I’m a canyoneer. I’m no stranger to the pain and suffering that can accompany a great canyoneering adventure. The fun of sliding down slot canyons and rappelling waterfalls must be repaid with a steep hike to regain all that lost elevation. Canyoneering in the Grand Canyon serves up extra helpings of suffering, like your mother reaching for your plate with one more heaping spoonful of potatoes when you’re already full.
“Really. Enough. I’ve had enough,” you plead. Your pleas are ignored and…plop. Now your plate is full again.
My legs ache. My feet ache. Even my toenails ache. Especially my toenails ache. One of them aches so much I’m pretty sure I’m going to lose it. It was confined to a neoprene sock inside a wet shoe for many hours of hiking up and down steep terrain and through water filled canyons.
Brian and I spent two days and one night descending Big Canyon, a slot canyon buried deep in the Grand Canyon along the Little Colorado River. Our approach began at Salt Canyon Trail, as described in Todd Martin’s fantastic book “Grand Canyoneering”. Salt Canyon “Trail” descends steeply for 2700 feet from the rim of the Grand Canyon to the Little Colorado River. It was less like a trail in places and more like a jagged rock and scree covered slope. We followed this trail for about two thirds of the hike, and the other third we hiked without a trail, picking our way through the colorful layers of the Grand Canyon.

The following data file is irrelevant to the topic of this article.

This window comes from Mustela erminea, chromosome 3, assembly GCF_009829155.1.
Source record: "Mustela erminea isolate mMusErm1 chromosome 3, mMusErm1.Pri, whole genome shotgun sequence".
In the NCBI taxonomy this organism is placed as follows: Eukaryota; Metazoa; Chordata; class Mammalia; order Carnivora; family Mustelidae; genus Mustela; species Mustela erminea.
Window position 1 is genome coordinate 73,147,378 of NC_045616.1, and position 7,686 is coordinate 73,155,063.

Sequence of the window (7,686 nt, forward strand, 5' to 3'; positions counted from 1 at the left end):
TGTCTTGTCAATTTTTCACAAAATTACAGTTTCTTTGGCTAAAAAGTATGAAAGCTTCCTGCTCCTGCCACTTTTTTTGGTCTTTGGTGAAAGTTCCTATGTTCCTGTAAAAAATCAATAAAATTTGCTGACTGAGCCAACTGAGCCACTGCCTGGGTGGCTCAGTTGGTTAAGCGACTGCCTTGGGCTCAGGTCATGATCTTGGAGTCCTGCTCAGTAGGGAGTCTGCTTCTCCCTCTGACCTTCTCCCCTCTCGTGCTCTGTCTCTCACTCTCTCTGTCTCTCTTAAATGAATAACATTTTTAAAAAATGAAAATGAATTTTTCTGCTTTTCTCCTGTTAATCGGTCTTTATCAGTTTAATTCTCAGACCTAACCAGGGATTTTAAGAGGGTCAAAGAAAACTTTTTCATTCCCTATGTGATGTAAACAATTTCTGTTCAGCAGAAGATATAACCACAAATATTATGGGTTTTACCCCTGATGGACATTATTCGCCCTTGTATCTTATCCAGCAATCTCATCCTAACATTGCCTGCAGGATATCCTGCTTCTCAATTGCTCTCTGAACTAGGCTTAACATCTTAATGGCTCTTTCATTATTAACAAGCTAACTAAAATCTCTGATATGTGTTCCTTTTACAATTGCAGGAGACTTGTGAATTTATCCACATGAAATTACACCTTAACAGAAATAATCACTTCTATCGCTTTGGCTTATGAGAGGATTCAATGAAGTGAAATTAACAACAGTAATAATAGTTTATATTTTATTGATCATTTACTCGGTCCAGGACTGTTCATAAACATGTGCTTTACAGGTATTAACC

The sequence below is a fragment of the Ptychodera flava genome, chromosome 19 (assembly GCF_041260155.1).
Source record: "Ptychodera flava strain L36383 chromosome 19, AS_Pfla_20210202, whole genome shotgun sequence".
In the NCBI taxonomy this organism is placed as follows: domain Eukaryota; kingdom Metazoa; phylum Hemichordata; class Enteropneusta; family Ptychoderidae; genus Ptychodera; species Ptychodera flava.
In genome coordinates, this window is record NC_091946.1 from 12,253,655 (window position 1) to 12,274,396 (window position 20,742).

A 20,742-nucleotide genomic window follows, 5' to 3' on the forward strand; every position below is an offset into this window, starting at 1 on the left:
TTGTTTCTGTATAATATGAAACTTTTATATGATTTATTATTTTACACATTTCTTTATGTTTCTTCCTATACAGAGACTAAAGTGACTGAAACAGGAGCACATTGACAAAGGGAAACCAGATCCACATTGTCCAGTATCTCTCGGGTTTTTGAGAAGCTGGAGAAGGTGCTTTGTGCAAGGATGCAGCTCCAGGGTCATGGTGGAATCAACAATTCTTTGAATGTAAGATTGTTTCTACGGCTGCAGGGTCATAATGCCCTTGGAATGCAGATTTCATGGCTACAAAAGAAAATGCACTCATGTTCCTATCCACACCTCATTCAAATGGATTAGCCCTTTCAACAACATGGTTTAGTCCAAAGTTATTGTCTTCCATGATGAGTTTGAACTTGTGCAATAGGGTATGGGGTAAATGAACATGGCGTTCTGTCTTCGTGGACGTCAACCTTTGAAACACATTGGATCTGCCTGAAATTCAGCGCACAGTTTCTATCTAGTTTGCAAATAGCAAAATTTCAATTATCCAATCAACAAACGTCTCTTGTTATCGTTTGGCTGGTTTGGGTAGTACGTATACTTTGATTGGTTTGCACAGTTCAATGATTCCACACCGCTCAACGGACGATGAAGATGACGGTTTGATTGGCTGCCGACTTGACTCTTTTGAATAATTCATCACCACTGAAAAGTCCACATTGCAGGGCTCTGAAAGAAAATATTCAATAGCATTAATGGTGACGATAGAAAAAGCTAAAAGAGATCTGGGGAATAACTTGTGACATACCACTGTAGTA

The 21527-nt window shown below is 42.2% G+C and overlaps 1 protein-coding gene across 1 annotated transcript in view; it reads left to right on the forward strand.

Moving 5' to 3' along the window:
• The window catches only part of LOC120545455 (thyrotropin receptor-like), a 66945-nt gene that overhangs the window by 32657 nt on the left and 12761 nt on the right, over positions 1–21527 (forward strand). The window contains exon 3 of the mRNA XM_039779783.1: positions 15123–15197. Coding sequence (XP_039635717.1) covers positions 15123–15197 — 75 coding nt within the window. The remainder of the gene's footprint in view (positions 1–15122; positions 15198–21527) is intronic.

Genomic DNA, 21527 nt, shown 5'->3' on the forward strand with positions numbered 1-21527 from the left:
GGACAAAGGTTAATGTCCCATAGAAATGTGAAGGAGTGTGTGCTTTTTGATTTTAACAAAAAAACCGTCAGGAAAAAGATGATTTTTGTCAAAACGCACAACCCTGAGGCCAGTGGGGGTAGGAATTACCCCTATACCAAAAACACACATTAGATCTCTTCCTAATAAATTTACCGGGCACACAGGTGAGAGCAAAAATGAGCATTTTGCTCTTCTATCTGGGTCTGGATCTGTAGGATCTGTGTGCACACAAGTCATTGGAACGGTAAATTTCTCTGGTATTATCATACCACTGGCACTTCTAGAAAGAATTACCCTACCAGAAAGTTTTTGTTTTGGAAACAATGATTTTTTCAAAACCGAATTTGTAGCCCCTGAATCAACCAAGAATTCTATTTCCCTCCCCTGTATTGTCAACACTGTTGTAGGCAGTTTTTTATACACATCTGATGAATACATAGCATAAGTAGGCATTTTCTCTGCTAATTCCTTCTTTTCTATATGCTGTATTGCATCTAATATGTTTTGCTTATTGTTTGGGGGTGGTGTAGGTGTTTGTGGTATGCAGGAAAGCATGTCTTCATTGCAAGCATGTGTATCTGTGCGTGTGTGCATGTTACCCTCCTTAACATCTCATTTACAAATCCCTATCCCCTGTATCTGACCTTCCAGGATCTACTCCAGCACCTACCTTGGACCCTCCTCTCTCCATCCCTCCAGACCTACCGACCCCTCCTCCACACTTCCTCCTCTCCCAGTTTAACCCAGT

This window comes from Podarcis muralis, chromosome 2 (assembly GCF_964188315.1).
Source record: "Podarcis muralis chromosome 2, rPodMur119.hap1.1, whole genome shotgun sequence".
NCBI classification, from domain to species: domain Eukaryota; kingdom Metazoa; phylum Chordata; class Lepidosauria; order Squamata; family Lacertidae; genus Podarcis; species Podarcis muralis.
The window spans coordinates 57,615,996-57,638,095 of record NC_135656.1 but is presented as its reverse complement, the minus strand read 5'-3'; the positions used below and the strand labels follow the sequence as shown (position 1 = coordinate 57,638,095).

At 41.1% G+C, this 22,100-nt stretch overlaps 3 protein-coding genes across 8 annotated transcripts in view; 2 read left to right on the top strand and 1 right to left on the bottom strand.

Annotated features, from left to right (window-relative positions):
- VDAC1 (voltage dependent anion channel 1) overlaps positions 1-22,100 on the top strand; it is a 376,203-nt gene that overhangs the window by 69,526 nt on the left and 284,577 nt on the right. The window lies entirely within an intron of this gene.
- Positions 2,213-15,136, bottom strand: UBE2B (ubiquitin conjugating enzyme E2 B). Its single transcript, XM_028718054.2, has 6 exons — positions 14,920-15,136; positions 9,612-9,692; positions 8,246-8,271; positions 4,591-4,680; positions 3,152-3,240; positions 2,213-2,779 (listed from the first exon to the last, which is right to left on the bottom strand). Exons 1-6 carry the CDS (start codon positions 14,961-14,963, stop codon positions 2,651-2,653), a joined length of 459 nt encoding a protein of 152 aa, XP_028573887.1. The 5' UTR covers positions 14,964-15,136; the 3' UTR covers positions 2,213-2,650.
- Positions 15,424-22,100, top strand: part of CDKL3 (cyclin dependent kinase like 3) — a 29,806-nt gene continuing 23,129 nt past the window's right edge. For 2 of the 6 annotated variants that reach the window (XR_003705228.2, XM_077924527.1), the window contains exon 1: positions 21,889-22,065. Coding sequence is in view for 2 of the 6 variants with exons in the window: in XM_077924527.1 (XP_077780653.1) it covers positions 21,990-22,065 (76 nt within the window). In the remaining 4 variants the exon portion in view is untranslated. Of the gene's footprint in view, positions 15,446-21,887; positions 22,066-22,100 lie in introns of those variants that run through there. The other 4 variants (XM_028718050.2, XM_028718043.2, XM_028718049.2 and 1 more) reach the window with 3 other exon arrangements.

Brian did a fantastic job finding a route through the wavy layers of rock, talus, and grass. We were never faced with exposure or steep cliffs. However, we became much slower during this off-trail section of hiking as the terrain generously served up some of that extra special suffering I mentioned earlier. We climbed around on boulders and avoided the abundant thorny plants.
We picked our way through this terrain for hours. I declared this canyon approach to be only for chumps. An alternate approach starts above Big Canyon, without the extra descent of Salt Canyon Trail and the physical hiking across theses layers of talus without a trail.